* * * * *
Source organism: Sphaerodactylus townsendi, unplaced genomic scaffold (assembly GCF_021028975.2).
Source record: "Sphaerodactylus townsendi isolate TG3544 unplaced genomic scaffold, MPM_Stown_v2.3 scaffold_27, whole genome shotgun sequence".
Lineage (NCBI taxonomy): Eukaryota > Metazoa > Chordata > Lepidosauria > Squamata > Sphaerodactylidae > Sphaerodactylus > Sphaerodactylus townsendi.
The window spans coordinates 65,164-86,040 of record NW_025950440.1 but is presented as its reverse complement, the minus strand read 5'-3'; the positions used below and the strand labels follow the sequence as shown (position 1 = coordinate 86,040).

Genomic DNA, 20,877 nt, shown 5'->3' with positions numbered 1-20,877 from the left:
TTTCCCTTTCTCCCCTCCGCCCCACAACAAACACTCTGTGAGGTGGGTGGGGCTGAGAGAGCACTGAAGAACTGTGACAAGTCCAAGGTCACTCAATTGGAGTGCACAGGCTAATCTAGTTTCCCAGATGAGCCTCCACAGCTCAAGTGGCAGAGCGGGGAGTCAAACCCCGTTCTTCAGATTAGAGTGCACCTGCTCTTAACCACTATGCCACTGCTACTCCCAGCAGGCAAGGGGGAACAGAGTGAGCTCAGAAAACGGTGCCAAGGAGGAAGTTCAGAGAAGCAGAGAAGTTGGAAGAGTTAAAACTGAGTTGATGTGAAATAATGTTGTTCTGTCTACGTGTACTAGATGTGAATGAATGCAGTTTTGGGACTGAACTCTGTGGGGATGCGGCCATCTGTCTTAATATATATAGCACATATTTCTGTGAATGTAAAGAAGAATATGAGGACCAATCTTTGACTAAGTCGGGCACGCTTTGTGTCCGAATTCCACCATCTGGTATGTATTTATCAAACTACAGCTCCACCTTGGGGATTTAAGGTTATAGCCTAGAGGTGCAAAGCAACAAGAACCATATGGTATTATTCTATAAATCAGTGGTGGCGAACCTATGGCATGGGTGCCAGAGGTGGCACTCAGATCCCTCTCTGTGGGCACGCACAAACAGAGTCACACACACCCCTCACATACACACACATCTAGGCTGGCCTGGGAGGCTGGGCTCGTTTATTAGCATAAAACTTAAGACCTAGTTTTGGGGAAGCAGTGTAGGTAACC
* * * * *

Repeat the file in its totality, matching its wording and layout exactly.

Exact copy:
Source organism: Sphaerodactylus townsendi, unplaced genomic scaffold (assembly GCF_021028975.2).
Source record: "Sphaerodactylus townsendi isolate TG3544 unplaced genomic scaffold, MPM_Stown_v2.3 scaffold_27, whole genome shotgun sequence".
Lineage (NCBI taxonomy): Eukaryota > Metazoa > Chordata > Lepidosauria > Squamata > Sphaerodactylidae > Sphaerodactylus > Sphaerodactylus townsendi.
The window spans coordinates 65,164-86,040 of record NW_025950440.1 but is presented as its reverse complement, the minus strand read 5'-3'; the positions used below and the strand labels follow the sequence as shown (position 1 = coordinate 86,040).

Genomic DNA, 20,877 nt, shown 5'->3' with positions numbered 1-20,877 from the left:
TTTCCCTTTCTCCCCTCCGCCCCACAACAAACACTCTGTGAGGTGGGTGGGGCTGAGAGAGCACTGAAGAACTGTGACAAGTCCAAGGTCACTCAATTGGAGTGCACAGGCTAATCTAGTTTCCCAGATGAGCCTCCACAGCTCAAGTGGCAGAGCGGGGAGTCAAACCCCGTTCTTCAGATTAGAGTGCACCTGCTCTTAACCACTATGCCACTGCTACTCCCAGCAGGCAAGGGGGAACAGAGTGAGCTCAGAAAACGGTGCCAAGGAGGAAGTTCAGAGAAGCAGAGAAGTTGGAAGAGTTAAAACTGAGTTGATGTGAAATAATGTTGTTCTGTCTACGTGTACTAGATGTGAATGAATGCAGTTTTGGGACTGAACTCTGTGGGGATGCGGCCATCTGTCTTAATATATATAGCACATATTTCTGTGAATGTAAAGAAGAATATGAGGACCAATCTTTGACTAAGTCGGGCACGCTTTGTGTCCGAATTCCACCATCTGGTATGTATTTATCAAACTACAGCTCCACCTTGGGGATTTAAGGTTATAGCCTAGAGGTGCAAAGCAACAAGAACCATATGGTATTATTCTATAAATCAGTGGTGGCGAACCTATGGCATGGGTGCCAGAGGTGGCACTCAGATCCCTCTCTGTGGGCACGCACAAACAGAGTCACACACACCCCTCACATACACACACATCTAGGCTGGCCTGGGAGGCTGGGCTCGTTTATTAGCATAAAACTTAAGACCTAGTTTTGGGGAAGCAGTGTAGGTAACC